The First Ever Satellite Picture Of The Moon

In an attempt to beat Russia to land the first man on the moon, the United States sent a spacecraft into orbit to take pictures of possible moon landing spots. Reports of the first satellite picture of the moon hit the newsstands on August 15, 1966. The 850 pound Lunar Orbiter was an unmanned, photographic laboratory satellite controlled from the Jet Propulsion Laboratory.

The success of this satellite exceeded the expectations of the project managers. With hopes of completing an orbit in 3 hours, 36 minutes, and 12 seconds, experts were pleased to find the actual time the satellite took to orbit the moon to be 3 hours, 27 minutes, and 36 seconds. They had hoped the satellite would get within 124 miles to 1,150 miles from the Moon, but it actually came as close as 119 miles and as far as 1,160. Eventually, the orbit would allow the spacecraft to get a mere 28 miles from the surface so that close-up pictures could be taken.

On its mission, the Lunar Orbiter was a major success on many counts. The United States was able to secure the title of taking the first satellite picture of the moon. The mission also provided the ability to take pictures of nine possible landing sites for the manned Apollo mission. It proved that the United States was still in the running to win the space race, showing America’s advanced space competencies. Finally, this Orbiter success showed that it would be possible to orbit a three-man Apollo spacecraft around the moon in the near future. Russia had already orbited a spacecraft around the Moon, called the Luna 10, four months prior. However, that spacecraft was largely unsuccessful since it had no cameras and its orbit was off course and distant.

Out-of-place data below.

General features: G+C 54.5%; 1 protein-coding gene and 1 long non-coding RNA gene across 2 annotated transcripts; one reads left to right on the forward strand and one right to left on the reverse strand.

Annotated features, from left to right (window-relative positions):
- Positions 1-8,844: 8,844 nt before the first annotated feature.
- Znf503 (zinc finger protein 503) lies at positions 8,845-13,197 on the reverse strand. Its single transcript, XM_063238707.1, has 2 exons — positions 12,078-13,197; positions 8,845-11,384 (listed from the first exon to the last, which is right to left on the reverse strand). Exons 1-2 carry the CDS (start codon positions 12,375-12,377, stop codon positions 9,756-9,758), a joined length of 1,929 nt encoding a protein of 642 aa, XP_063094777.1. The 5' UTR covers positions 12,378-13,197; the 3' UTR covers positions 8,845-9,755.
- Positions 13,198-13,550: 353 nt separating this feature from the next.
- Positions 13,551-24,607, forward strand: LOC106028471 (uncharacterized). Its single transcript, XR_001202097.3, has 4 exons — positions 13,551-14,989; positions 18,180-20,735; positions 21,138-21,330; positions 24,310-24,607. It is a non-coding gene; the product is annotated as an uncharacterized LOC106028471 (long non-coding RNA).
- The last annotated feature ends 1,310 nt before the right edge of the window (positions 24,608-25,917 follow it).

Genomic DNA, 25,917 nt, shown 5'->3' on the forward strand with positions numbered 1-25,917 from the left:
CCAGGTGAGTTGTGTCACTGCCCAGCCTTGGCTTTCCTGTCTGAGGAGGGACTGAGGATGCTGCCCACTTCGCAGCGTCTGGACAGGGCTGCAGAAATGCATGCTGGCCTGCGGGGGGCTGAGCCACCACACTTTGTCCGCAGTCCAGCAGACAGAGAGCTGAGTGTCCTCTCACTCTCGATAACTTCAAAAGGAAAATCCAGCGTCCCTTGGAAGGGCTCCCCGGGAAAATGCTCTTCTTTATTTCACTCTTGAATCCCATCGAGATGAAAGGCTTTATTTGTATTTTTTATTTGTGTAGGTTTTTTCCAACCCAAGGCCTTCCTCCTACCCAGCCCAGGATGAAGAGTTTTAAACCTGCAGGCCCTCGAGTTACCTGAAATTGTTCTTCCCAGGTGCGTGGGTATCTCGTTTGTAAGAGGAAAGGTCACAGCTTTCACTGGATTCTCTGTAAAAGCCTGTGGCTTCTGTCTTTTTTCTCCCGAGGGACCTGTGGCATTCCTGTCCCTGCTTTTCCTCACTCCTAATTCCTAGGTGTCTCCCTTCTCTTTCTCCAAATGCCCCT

The Lunar Orbiter made a total number of 577 orbits in its 80 days in space. It took the first two pictures ever taken of the Earth from the perspective or the distance of the Moon. A total of 5 million square km of the Moon’s surface was photographed with the 42 high resolution and 187 medium resolution pictures that werer transmitted back to Earth. Unfortunately, many of the high resolution pictures were damaged, but 75% of the intended mission was completed successfully.

The mission was brought to an early end on October 29, 1966 when the Lunar Orbiter was intentionally forced to impact on the Moon’s far side. This decision was made due to the low amount of attitude control gas left in addition to the other unforeseen deterioration. NASA also did not want to cause interference with the Lunar Orbiter 2, which was launched soon thereafter on November 6, 1966. This second project continued the task of photographing potential landing sites, as well as collecting data on radiation, micrometeoroid impact, and other moon details.

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